Friday Morning Briefing: Birther unbound

September 16, 2016

Donald Trump revived the Obama “birther” issue in an interview with the Washington Post when he refused to concede that President Obama was born in the United States. The campaign tried mightily to walk the comments back, but not without spreading more “falsehoods,” to use the parlance of the Post – namely that Hillary Clinton raised the issue in 2008 (untrue). Then the Trump campaign credited their candidate for “bringing closure to the issue.”

Metaphor of the day:

“Saying he’s resolved it is a bit like a person intentionally running someone over, dumping them outside a hospital and then asking for a letter of commendation for wrapping things up so neatly.” – Philip Bump, Washington Post


 

Digits of the day: $19 billion

“Together, we’ll go far,” goes the Wells Fargo slogan. But the $190 million settlement the bank agreed to pay isn’t going very far to satisfy investors. The bank admitted last week that employees created 2 million accounts without their knowledge so they could hit their internal sales targets. Since then the market has lopped $19 billion off its market value. The bank is a target of criminal investigations. And now activist shareholders are coming around for their pound of flesh – to say nothing of senators who will probably beat the stuffing out of CEO John Stumpf at a hearing next week.


 

“We cannot forever be the little brown brothers of America,” said Philippines Foreign Minister Perfecto Yasay at a speech at a Washington think tank. “You do not go to the Philippines and say ‘I am going to give you something, I am going to help you grow, but this is the check list you must comply with – we will lecture you on human rights’.” Yasay rejected criticism of President Rodrigo Duterte’s war on drugs, in which thousands have been killed, saying that Philippines would never condone illegal killings, and said relations with Washington should be based on mutual respect.


Follow the money

Model plane builder Otto Dieffenbach III makes his remote control plane resembling U.S. Presidential candidate Donald Trump release fake money as it flies over the beach next to a similar plane resembling Hillary Clinton in Carlsbad, California, U.S. September 15, 2016. REUTERS/Mike Blake - RTSNY12

Model plane builder Otto Dieffenbach III launches his flying candidates  in Carlsbad, California. REUTERS/Mike Blake

Around Wall Street

  • The Department of Justice wants Deutsche Bank to pay $14 billion to settle an investigation into its selling of mortgage-backed securities. The bank will try to talk that number down in the coming months. If the settlement were to be as high as $14 billion, this would be a severe strain for Deutsche’s fragile finances and would likely further rock investor confidence in the bank.
  • A U.S.-bound Hanjin Shipping vessel is being held “hostage” by disputes over payments, adding to the struggles in getting $14 billion of cargo off its ships stranded at sea, a Hanjin lawyer said in bankruptcy court. Hanjin filed for bankruptcy last month, leaving more than 100 ships and their cargo at sea and threatening to snarl U.S. freight traffic as the year-end shopping season approaches. Last week, Hanjin said a Korean judge authorized $10 million to pay tug operators, ports and cargo handlers to unload four of its U.S.-bound vessels. Since then, three ships began to unload. But the fourth ship, the Hanjin Jungil, remains at sea off the coast of California.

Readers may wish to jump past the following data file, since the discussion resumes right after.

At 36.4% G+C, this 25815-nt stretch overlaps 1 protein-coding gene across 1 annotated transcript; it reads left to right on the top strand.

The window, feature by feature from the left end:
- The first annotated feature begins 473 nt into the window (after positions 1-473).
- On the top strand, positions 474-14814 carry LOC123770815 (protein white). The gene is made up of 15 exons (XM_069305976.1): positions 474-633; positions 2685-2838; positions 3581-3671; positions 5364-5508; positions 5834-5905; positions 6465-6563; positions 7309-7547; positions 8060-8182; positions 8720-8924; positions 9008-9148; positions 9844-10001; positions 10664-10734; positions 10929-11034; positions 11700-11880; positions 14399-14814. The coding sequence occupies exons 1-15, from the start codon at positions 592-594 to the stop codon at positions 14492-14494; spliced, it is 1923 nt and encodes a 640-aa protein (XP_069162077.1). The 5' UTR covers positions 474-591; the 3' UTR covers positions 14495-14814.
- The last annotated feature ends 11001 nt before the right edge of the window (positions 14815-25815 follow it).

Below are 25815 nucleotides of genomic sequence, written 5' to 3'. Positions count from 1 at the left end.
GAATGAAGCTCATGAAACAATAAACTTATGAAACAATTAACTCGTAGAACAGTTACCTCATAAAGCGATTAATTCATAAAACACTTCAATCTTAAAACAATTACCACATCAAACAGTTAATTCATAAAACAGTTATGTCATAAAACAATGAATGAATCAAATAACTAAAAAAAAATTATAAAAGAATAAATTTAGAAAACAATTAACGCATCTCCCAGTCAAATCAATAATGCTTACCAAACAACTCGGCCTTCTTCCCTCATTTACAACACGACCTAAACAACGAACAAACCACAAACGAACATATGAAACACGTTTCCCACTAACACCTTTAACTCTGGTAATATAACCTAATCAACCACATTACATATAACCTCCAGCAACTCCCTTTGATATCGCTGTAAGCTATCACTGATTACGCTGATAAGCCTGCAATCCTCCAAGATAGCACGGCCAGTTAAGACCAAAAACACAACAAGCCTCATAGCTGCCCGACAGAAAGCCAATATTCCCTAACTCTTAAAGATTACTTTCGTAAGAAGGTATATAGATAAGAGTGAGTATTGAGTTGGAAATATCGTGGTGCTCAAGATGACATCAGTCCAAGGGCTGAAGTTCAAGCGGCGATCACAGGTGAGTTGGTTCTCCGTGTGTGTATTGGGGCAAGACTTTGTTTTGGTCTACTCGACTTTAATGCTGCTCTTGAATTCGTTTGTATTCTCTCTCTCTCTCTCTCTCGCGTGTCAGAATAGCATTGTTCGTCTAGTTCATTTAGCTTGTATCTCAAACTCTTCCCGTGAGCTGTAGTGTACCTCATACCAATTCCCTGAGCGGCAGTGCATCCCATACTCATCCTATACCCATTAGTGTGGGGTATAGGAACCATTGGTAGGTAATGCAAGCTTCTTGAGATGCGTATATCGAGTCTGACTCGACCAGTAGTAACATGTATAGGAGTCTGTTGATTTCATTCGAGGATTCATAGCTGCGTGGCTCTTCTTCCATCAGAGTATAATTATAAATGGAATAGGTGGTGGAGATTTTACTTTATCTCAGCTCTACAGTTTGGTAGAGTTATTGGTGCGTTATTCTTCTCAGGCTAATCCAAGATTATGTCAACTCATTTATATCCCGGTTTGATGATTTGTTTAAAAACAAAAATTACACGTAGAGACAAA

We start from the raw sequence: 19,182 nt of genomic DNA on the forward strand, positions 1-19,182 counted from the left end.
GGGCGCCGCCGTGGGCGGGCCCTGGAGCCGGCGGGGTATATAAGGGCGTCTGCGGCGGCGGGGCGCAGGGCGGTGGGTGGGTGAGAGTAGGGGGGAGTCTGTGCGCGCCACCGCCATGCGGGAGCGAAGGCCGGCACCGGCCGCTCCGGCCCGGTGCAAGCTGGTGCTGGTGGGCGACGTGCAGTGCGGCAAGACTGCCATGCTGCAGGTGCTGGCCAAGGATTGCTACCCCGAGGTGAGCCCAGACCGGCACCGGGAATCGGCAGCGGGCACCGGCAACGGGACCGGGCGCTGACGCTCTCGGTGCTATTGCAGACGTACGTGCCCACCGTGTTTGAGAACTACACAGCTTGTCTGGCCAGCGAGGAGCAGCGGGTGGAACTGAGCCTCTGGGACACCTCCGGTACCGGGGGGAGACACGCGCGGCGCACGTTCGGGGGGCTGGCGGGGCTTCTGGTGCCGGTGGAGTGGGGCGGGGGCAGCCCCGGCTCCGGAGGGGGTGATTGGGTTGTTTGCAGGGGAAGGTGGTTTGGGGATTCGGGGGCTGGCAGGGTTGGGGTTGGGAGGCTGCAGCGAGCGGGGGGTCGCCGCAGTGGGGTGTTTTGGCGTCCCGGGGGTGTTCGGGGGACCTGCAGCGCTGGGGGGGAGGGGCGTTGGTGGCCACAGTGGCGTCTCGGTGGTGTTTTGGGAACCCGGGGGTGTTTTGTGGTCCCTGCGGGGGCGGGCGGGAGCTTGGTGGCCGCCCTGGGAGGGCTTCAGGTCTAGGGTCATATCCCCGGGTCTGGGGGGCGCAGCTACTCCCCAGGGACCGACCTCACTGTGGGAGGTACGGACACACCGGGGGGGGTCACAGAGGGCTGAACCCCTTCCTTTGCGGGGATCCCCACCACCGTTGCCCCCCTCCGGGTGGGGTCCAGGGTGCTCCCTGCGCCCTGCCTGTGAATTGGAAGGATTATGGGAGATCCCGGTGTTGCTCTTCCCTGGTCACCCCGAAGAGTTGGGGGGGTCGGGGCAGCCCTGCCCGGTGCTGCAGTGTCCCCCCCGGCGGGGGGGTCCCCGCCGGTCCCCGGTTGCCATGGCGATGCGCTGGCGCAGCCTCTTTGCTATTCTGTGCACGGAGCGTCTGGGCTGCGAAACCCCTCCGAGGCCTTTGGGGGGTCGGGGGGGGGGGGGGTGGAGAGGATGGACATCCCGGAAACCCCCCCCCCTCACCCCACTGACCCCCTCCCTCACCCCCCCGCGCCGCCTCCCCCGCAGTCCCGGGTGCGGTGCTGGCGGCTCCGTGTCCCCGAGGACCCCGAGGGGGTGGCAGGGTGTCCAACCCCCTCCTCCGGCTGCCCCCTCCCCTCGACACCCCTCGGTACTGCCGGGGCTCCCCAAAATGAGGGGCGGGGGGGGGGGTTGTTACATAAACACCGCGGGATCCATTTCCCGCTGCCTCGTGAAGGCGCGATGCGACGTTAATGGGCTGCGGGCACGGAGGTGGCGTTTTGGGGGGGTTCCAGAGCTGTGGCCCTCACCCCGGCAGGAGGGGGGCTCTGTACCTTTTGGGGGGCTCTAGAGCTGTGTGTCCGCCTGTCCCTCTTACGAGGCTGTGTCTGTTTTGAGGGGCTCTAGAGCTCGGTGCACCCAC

• The dog-and-pony show that accompanies most Apple product launches was more subdued when the new iPhone 7’s went on sale in Asia and Australia overnight. Sure, there were proud tech geeks brandishing their new phones, flanked by applauding sales staff. But in markets like China, interest in the new phone has also been muted, as cheaper local brands amp up their features, design and marketing.

 

Around the country

  • A man wielding a meat cleaver slashed an off-duty New York City cop in the head, before the assailant was shot by police. The assailant, Akram Joudeh, was critically injured, the New York Times reported. The off-duty detective, identified by the police as Brian O’Donnell, was in serious condition. Two other officers were taken to a hospital with non-life-threatening injuries, the Times reported.
  • Local governments in nearly a dozen, mostly Republican-dominated counties in Georgia have adopted plans to reduce the number of voting stations, citing cost savings and efficiency. In seven of those counties, African-Americans comprised at least a quarter of the population, and in several counties the changes will disproportionately affect black voters.
  • Pennsylvania Senator Pat Toomey can make an unusual claim. He is the sole Republican nationwide running with the endorsement of top gun control advocates Gabby Giffords and Michael Bloomberg. That pair of endorsements could give the first-term senator an edge over Democratic challenger Katie McGinty.

 

Around the world

  • The Kremlin said it’s ready to use its influence to get the Syrian army to fully implement a shaky ceasefire agreement and that it hopes the United States would use its own influence with rebel groups too.
  • Japan will step up its activity in the contested South China Sea through joint training patrols with the United States and bilateral and multilateral exercises with regional navies, Japanese Defense Minister Tomomi Inada said. The territory is disputed by China, Japan, Vietnam, Taiwan, the Philippines, Malaysia and others.
  • A Swedish appeals court upheld the arrest warrant for Wikileaks founder Julian Assange, prolonging the six-year-long legal standoff with prosecutors and clearing the way for the Wikileaks founder to be questioned in London next month.

Today’s reason to live:

 

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